Did Timothy Evans murder his wife and daughter or did they die at the hands of John Christie? It is suggested that it was John Christie who murdered Timothy Evans wife and daughter but quite why Timothy Evans took responsibility himself in various contradictory statements remains unknown.
“A medical examination after his arrest showed that Evans had an IQ of just 65 and he was diagnosed as an inadequate psychopath with schizoid traits.”
Certainly, in today’s world with medical evidence taken into account, Timothy Evans may well have been found innocent of the murder charges he faced.
John J Eddleston is a prolific writer on criminal history in Britain. An author who has researched criminal cases across the country providing an alluring array of titles covering our cities and towns within Pen & Sword Books Foul Deeds collection. These include ‘Foul Deeds and Suspicious Deaths in Southampton’ and ‘Foul Deeds in Kensington and Chelsea’. Famous cases and further work on the executions which have taken place within the UK also feature with The ‘Encyclopedia of Executions’ and ‘Jack the Ripper: An Encyclopaedia’ being two of many which stand out.
In Miscarriages of Justice, there is a sadness as you read through each well-formed chapter and understand the details of each case. Chapters provide excellent summaries without getting bogged down in too much detail.
Author John J Eddleston has clearly carefully selected cases to include from the many available and he has chosen well. There is an aspect of crime which repeats itself over time, none more noticeable in this regard than the act of murder. Even in 1905, we can see some of the same crimes and stories that we hear today. In Chapter 2, John J Eddleston tells the tale of Arthur Devereux, a man who mysteriously moved house with his son without any trace of his wife and young twin boys. Their bodies were found some two months later stuffed in a trunk which had been padlocked and left in a storage unit.
When questioned Devereux claimed he was innocent of murder, that he had come home one day and found them dead. His wife Beatrice, he claimed, had murdered his twin sons and then taken her own life. Just as Timothy Evans would do 40 years in the future, he claimed he panicked, didn’t know what to do and chose to conceal the bodies and disappear from the area rather than call the authorities.
The jury, however, did not believe his pleas of innocence. He was found guilty after just ten minutes of deliberation and Arthur Devereux was hanged at Pentonville prison on 15th August 1905.
Was there reasonable doubt in this case? It is quite possible that Arthur Devereux was telling the truth and it was a tragic murder-suicide which took his family from him rather than murder at his own hand.
I would have liked to see a summary conclusion chapter at the end of Miscarriages of Justice. For such a thought-provoking book some final conclusions after these presented cases would have ended the book very nicely. Nevertheless, this was a very enjoyable read including a number of cases I was not aware of before. Furthermore, the invitation to consider each case and come to my own conclusion was a welcome one and a different approach than other books on a similar subject matter.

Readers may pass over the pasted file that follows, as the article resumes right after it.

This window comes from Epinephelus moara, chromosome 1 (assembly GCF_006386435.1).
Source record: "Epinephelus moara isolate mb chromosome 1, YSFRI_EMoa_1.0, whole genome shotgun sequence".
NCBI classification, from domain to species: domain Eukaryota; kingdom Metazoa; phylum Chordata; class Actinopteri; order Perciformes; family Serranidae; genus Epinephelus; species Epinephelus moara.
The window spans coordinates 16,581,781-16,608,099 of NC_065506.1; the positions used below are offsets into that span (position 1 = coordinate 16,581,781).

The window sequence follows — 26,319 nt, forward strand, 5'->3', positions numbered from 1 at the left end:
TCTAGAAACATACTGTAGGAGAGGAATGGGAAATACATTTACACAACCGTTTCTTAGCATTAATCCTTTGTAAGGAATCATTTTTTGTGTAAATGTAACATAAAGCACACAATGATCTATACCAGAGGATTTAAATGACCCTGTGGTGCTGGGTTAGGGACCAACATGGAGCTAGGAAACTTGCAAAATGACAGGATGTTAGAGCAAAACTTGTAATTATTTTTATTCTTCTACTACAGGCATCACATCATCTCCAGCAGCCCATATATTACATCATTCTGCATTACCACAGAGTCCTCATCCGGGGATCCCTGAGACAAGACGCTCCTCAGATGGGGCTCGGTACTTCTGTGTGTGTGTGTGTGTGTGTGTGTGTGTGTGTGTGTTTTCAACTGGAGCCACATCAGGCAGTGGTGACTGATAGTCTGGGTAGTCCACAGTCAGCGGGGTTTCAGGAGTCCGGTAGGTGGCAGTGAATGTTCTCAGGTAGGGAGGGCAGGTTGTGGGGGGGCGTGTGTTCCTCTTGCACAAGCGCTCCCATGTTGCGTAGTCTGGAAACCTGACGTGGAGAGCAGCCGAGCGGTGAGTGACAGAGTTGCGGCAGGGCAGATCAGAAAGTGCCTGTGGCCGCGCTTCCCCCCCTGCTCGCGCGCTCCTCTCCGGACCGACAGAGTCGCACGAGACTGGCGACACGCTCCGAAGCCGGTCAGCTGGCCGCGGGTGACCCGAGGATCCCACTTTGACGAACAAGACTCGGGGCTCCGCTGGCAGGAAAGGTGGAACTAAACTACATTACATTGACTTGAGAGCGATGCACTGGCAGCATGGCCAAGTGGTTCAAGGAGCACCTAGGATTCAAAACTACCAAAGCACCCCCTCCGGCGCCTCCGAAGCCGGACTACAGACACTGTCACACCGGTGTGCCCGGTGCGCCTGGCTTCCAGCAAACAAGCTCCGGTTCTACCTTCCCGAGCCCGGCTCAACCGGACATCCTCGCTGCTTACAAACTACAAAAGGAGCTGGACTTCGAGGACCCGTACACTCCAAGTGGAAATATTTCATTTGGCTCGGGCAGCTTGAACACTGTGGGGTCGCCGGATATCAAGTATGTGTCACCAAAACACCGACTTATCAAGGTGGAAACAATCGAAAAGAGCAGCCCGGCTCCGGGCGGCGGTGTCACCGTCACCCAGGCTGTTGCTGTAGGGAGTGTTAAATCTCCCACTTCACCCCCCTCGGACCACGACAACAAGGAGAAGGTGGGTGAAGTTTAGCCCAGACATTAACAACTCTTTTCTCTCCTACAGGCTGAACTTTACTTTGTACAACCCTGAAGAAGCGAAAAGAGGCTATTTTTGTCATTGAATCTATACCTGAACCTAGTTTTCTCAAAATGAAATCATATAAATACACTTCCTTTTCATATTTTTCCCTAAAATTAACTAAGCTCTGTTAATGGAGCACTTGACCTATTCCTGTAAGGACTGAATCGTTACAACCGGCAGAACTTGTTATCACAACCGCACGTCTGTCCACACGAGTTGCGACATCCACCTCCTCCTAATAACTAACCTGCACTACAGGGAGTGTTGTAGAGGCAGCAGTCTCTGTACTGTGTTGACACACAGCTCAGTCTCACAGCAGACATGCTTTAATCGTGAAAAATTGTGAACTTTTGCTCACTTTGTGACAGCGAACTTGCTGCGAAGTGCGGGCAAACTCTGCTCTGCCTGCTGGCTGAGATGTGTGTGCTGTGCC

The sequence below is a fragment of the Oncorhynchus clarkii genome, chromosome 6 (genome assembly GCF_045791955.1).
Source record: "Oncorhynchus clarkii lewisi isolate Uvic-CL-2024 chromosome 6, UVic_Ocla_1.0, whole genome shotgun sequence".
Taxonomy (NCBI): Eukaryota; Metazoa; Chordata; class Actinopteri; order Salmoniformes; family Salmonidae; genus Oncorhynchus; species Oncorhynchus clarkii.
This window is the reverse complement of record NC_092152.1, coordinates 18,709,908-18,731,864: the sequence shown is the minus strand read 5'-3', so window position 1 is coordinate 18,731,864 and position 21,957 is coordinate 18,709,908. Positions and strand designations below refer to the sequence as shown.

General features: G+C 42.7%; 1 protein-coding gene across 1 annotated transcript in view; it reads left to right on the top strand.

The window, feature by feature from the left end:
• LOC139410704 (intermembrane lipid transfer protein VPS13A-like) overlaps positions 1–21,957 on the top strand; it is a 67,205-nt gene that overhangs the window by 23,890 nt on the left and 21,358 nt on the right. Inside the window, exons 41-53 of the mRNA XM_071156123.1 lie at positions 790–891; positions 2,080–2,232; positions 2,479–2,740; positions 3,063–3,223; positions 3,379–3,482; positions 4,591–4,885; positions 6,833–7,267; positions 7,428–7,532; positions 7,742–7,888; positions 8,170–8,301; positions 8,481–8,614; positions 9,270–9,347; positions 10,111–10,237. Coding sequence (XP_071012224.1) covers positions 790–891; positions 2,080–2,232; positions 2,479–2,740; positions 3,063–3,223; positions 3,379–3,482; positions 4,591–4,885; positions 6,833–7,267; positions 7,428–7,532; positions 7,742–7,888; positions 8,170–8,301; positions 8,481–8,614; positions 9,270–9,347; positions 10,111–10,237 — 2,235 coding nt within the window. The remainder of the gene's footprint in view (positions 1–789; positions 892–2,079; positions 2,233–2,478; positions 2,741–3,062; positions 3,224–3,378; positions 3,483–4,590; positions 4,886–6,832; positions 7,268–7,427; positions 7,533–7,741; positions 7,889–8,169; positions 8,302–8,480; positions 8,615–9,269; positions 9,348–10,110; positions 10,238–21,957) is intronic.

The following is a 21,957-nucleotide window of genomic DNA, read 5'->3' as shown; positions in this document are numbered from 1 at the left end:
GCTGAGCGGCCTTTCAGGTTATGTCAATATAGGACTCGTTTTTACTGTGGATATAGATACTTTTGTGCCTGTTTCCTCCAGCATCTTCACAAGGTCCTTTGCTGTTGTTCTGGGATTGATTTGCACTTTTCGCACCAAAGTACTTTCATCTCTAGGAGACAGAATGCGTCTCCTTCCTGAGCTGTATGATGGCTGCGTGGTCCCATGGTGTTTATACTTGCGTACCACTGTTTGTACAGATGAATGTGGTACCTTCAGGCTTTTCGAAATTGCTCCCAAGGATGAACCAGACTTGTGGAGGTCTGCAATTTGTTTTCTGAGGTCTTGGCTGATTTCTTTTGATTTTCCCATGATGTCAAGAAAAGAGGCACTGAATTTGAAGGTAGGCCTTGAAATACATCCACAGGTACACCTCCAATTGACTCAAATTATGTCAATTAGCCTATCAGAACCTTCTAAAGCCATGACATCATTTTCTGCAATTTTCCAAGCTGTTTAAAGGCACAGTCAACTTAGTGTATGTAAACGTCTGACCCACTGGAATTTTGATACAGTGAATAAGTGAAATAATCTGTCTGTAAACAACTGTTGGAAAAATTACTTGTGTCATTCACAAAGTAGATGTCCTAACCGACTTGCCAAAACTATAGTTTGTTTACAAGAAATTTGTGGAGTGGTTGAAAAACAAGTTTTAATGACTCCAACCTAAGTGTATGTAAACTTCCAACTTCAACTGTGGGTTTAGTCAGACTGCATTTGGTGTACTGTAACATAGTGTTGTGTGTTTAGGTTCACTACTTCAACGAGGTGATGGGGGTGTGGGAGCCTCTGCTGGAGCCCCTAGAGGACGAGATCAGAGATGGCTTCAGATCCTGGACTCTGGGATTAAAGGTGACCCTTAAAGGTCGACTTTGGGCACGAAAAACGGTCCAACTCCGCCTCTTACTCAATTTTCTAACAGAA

A very well organized, researched and well-presented book on miscarriages of justice within the UK in the 20th century. The skill of John J Eddleston in presenting his research in easy to read chapters which maintain your interest is evident throughout. This is a book which will satisfy anyone with an interest in criminal history and the Criminal Justice System. A book which ensures these significant cases from history are not forgotten and pushed aside and one which encourages examination of whether these systems of our time made the right decision and what could have, and maybe should have, been done differently.
You can purchase a copy of Miscarriages of Justice: Famous London Cases at Pen & Sword Books.
- Writing Style
We place faith in our criminal justice system to convict and punish those who are guilty of crimes, however, the system does not always get it right. Miscarriages of Justice: Famous London Cases tells of nine murder cases which took place in London between 1900 and 1972 where the outcome of execution was highly questionable. Although the death penalty in Britain has now been abolished, in the early 20th century when convicted of murder you were sent straight to the gallows to hang. With cases such as Louise Masset, convicted of murdering her son in 1900 and being the first person to be hanged in the 20th century to Timothy John Evans hanged in 1950 for a murder most likely carried out by his neighbour John Christie, criminal history author John J Eddleston expertly tells their stories and invites you to make up your own mind on their guilt or innocence. A well-crafted book, presenting fascinating case studies from Britain’s history which will appeal to historians and true crime fans alike.